My intention is not to try to change the world. I’m aiming, instead, to represent some of the new and problematic scenarios of the contemporary world, which, without realizing it, have become part of our everyday life. I want to awaken consciousness about them in the individual. These allegorically portrayed situations reference a variety of the ‘accidents’ that are caused by humans. My series denounces what has become a habit. Art by Rodolpho Vanmarke.
I am thrilled to have teamed up with United Photo Industries to curate Anew, a group exhibition featuring nine photographers who unearth beauty in the seemingly irrelevant, everyday objects that most people disregard, revealing that unnoticed and banal items can sometimes be quite magical. [see more photos at Feature Shoot]
Austrailian-based visual artist Catherine Nelson builds complex floating worlds consisting of hundreds of photographs stitched together. For years, Nelson has worked as a compositor in the movie industry creating visual effects for feature films such as Moulin Rouge and Harry Potter. She now combines technique and experience to create these unique and imaginative landscapes, each one becoming its own detailed microcosm. [via Feature Shoot]
Can you imagine making a living out of sniffing armpits? Well, probably you can’t. Yet there are people who do that: they are called ‘odour judges’ and they’re among us, just like condom testers, dinosaur bones dusters and other unbelievable but real jobs. Photographer Nancy Rica Schiff sought them out and captured them in action for her book Odd Jobs – Portraits of Unusual Occupations. Flip through the pages and I’m sure you will want more of your boring office life.
Citybirches photography works is a beautiful photographic portrait series about alternative rock bands on tour by Stephan Laackman. He is crowdfunding the production of the book right now, which features portraits of 150 bands like Sonic Youth, Mudhoney, R.E.M, Stephen Malkmus, Wooden Shjips, Future Islands, Explosions in the Sky or Lower Dens.The book will also feature a cd compilation with musical contributions by selected portrayed bands.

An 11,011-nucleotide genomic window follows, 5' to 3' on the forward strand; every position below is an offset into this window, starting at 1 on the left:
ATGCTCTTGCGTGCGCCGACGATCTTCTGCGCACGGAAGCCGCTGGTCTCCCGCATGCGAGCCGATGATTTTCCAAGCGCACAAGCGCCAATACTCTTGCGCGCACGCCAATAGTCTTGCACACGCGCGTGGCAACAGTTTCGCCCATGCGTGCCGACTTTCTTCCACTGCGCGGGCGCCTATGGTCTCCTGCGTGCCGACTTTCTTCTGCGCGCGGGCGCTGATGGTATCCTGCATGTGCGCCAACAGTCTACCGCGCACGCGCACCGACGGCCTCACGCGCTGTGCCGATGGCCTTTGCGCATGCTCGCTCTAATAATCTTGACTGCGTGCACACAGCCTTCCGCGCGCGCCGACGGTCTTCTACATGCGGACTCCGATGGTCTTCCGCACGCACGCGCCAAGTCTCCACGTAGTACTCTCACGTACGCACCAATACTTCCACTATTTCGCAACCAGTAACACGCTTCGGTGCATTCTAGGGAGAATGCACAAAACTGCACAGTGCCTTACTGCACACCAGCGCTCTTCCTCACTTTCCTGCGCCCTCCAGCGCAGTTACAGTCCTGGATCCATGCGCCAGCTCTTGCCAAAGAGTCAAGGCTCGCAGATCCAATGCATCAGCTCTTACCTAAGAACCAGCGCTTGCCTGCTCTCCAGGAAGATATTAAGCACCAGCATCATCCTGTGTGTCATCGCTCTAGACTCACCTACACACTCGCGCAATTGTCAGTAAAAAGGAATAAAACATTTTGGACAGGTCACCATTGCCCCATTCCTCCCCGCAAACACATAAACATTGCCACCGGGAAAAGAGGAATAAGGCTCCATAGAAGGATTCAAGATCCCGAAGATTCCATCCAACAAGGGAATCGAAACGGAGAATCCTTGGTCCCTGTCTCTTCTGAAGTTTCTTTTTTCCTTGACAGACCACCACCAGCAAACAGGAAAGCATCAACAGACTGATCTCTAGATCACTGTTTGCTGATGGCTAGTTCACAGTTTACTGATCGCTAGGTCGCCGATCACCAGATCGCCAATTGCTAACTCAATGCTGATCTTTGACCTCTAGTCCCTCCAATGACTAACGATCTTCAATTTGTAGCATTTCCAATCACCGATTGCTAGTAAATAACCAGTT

A 52 Week project: one photo every week for a year. Easy, right? Not necessarily. Outside my usual comfort zone with photography, my challenge of this project is to experiment with new techniques and be as conceptual as possible. These photographs explore my thoughts, inspirations and dreams.
Stephen Mallon’s superb compositions freeze otherwise uncelebrated tasks into extraordinary images. Stunning photos of old subway cars being dumped into the ocean, industrial scenes, roller coasters under construction, and the salvage of flight 1549 in the Hudson River … his pictures have a painterly quality that is rare.
Every time I’ve been hanging out with Agnes Thor and some American dude asks what her full name is, they all go ‘whoohaa, that is such a great name’. I know. It’s the name of a genius and a star. Thor’s photos are sort of like her name: first they come off as dreamy, girly and sweet, amost giving a hazy David Hamilton vibe.
The first time I ran across Sarah Morrison’s photography, I was perusing psychedelic bands on line. The photo that caught my eye was of a model in a very cool dress, flanked by members of The Electric Prunes.
Photography seems like such a challenging field to stand out in. Everybody thinks they can do it. Lila Lee proves herself time and time again through her work. These are images that are simple enough to stick with you and interesting enough to keep you looking.
Environmental artist and photographer Daniel Dancer’s new project Art of the Sky features a series of installations that can only be seen from the sky. His canvas is contrasting natural scenery, with the shapes created by up to 4,000 people (in some cases) and bucketloads of latex paint.
New York area photographers are invited to submit work for inclusion in Sea Change, a group show curated by Feature Shoot’s Alison Zavos as part of The Wassaic Project Summer Festival, to be held in Upstate New York between August 13-15. Through portraits, landscapes and still life imagery, Sea Change aims to examine our relationship […]
Close your eyes and picture the sprawling New York skyline for a moment. That’s it. Get a mental image locked in of the scale and grandeur of it all. Now open your eyes and stare at the photo in front of you. What do you see? A spindly collection of odds and ends or that very same skyline? The latter? Yes, Markus Georg has a remarkable ability to recreate legendary landmarks using the most benign of household objects. It’s all done for his brilliant series, Die Macht Der Bilder — or The Power of Photos.
Demolition Derby, a print by Toronto photographer Finn O’Hara, reflects his fascination with environmental portraits, which play off the experiences and the personalities of those who live or inhabit the space itself. Our friends over at Feature Shoot have the print available for purchase for $50.